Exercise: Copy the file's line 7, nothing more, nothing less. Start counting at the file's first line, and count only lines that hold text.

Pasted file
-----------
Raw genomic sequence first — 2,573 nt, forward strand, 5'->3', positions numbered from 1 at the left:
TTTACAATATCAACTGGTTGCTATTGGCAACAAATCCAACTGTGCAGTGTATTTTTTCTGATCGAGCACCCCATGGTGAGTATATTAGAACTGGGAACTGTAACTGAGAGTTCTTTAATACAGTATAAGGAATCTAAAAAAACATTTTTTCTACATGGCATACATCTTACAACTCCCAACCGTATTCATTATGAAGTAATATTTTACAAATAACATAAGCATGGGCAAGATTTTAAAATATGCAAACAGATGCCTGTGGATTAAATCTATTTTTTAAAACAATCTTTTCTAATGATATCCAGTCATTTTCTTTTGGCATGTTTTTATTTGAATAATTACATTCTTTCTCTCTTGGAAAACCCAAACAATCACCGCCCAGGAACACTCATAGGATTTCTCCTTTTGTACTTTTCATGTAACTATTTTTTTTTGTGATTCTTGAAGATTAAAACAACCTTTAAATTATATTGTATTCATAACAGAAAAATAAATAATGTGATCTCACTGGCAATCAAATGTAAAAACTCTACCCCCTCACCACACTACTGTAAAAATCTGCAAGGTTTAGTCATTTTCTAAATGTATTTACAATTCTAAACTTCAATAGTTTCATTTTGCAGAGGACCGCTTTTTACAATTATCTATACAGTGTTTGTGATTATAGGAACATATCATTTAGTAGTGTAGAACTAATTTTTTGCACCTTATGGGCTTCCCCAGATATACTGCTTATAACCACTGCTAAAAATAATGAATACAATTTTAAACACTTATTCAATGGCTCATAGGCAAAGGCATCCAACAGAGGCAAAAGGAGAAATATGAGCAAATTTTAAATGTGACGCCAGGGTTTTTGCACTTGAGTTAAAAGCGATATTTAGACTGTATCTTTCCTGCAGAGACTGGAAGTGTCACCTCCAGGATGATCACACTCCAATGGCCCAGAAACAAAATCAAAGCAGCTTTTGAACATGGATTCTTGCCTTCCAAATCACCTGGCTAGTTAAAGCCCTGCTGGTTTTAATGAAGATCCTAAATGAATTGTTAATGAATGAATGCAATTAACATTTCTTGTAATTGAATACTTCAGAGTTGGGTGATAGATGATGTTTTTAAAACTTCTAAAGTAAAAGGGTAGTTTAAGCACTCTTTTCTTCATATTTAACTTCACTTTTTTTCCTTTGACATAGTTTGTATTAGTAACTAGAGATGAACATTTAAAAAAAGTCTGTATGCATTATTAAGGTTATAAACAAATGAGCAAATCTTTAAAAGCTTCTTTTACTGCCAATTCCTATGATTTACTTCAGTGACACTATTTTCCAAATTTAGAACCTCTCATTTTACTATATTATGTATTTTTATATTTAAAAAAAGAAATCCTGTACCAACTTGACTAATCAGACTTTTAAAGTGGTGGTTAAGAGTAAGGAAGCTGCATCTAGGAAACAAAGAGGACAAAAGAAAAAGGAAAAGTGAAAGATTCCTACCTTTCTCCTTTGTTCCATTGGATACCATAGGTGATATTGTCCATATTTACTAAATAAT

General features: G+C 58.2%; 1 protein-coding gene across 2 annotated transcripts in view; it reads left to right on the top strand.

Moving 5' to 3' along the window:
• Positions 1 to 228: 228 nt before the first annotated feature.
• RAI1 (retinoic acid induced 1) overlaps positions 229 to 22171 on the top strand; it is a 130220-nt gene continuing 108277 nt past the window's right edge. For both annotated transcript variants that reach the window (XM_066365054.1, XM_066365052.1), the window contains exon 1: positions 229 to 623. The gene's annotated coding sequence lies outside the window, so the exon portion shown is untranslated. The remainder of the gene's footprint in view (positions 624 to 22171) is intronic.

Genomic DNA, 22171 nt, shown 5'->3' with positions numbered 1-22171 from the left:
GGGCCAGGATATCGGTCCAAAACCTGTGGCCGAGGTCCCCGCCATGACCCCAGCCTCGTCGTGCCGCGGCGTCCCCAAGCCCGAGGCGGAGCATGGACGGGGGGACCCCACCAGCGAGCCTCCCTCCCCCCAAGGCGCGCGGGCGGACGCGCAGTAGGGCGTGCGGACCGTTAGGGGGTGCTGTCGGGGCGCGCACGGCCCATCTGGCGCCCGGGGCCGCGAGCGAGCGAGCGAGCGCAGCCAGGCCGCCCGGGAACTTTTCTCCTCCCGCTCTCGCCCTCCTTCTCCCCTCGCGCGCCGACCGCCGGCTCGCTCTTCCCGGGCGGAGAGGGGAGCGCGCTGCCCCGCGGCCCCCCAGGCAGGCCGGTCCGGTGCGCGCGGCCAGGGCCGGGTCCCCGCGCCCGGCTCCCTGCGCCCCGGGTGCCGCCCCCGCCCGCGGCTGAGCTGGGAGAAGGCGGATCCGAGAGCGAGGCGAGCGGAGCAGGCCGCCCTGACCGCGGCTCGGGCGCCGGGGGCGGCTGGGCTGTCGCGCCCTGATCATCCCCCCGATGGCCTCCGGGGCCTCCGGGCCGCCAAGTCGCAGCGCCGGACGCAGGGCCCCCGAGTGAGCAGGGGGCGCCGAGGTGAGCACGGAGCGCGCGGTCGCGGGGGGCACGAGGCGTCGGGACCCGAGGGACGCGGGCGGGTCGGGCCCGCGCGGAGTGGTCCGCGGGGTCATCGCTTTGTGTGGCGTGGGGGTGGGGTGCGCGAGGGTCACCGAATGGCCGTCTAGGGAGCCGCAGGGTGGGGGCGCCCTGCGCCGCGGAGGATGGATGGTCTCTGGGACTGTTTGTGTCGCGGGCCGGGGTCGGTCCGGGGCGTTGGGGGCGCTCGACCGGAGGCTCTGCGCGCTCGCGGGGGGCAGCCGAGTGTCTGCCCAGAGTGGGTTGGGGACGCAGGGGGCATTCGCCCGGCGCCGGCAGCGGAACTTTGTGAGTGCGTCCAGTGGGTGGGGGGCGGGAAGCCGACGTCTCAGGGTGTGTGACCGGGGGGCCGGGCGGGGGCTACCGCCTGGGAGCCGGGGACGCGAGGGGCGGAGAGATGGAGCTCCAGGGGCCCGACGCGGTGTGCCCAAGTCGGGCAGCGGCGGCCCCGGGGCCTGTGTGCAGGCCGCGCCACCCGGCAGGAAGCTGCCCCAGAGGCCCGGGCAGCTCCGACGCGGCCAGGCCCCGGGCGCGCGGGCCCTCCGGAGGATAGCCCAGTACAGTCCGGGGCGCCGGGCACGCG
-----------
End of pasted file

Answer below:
Genomic DNA, 22171 nt, shown 5'->3' with positions numbered 1-22171 from the left: